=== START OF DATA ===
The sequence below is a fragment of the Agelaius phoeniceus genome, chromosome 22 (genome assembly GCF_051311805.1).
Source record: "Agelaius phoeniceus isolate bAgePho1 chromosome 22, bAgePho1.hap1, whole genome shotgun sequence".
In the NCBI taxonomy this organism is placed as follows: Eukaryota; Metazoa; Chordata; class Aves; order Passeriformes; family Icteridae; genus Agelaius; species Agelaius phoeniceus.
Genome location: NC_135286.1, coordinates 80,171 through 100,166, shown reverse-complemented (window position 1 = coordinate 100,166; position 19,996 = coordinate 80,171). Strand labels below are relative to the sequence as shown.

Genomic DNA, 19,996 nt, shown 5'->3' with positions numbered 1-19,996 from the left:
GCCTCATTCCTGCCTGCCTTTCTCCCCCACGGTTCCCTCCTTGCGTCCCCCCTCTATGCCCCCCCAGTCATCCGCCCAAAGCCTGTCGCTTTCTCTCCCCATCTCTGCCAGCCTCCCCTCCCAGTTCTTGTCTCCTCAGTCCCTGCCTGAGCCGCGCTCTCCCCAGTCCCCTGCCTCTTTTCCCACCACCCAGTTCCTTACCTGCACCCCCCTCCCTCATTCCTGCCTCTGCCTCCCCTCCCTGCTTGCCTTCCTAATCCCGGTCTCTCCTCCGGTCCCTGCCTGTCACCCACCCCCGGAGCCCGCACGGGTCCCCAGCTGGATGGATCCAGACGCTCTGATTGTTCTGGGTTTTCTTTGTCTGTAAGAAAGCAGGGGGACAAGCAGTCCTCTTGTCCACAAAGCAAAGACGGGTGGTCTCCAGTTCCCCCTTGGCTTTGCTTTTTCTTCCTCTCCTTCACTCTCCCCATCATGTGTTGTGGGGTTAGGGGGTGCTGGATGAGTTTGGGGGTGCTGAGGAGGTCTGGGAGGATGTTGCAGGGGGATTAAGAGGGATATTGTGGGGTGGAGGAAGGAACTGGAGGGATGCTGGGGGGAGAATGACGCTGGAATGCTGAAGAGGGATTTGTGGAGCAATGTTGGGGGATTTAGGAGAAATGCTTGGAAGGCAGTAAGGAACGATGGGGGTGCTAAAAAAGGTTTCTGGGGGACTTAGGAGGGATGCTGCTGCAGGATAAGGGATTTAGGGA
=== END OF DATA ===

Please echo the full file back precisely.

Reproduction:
The sequence below is a fragment of the Agelaius phoeniceus genome, chromosome 22 (genome assembly GCF_051311805.1).
Source record: "Agelaius phoeniceus isolate bAgePho1 chromosome 22, bAgePho1.hap1, whole genome shotgun sequence".
In the NCBI taxonomy this organism is placed as follows: Eukaryota; Metazoa; Chordata; class Aves; order Passeriformes; family Icteridae; genus Agelaius; species Agelaius phoeniceus.
Genome location: NC_135286.1, coordinates 80,171 through 100,166, shown reverse-complemented (window position 1 = coordinate 100,166; position 19,996 = coordinate 80,171). Strand labels below are relative to the sequence as shown.

Genomic DNA, 19,996 nt, shown 5'->3' with positions numbered 1-19,996 from the left:
GCCTCATTCCTGCCTGCCTTTCTCCCCCACGGTTCCCTCCTTGCGTCCCCCCTCTATGCCCCCCCAGTCATCCGCCCAAAGCCTGTCGCTTTCTCTCCCCATCTCTGCCAGCCTCCCCTCCCAGTTCTTGTCTCCTCAGTCCCTGCCTGAGCCGCGCTCTCCCCAGTCCCCTGCCTCTTTTCCCACCACCCAGTTCCTTACCTGCACCCCCCTCCCTCATTCCTGCCTCTGCCTCCCCTCCCTGCTTGCCTTCCTAATCCCGGTCTCTCCTCCGGTCCCTGCCTGTCACCCACCCCCGGAGCCCGCACGGGTCCCCAGCTGGATGGATCCAGACGCTCTGATTGTTCTGGGTTTTCTTTGTCTGTAAGAAAGCAGGGGGACAAGCAGTCCTCTTGTCCACAAAGCAAAGACGGGTGGTCTCCAGTTCCCCCTTGGCTTTGCTTTTTCTTCCTCTCCTTCACTCTCCCCATCATGTGTTGTGGGGTTAGGGGGTGCTGGATGAGTTTGGGGGTGCTGAGGAGGTCTGGGAGGATGTTGCAGGGGGATTAAGAGGGATATTGTGGGGTGGAGGAAGGAACTGGAGGGATGCTGGGGGGAGAATGACGCTGGAATGCTGAAGAGGGATTTGTGGAGCAATGTTGGGGGATTTAGGAGAAATGCTTGGAAGGCAGTAAGGAACGATGGGGGTGCTAAAAAAGGTTTCTGGGGGACTTAGGAGGGATGCTGCTGCAGGATAAGGGATTTAGGGA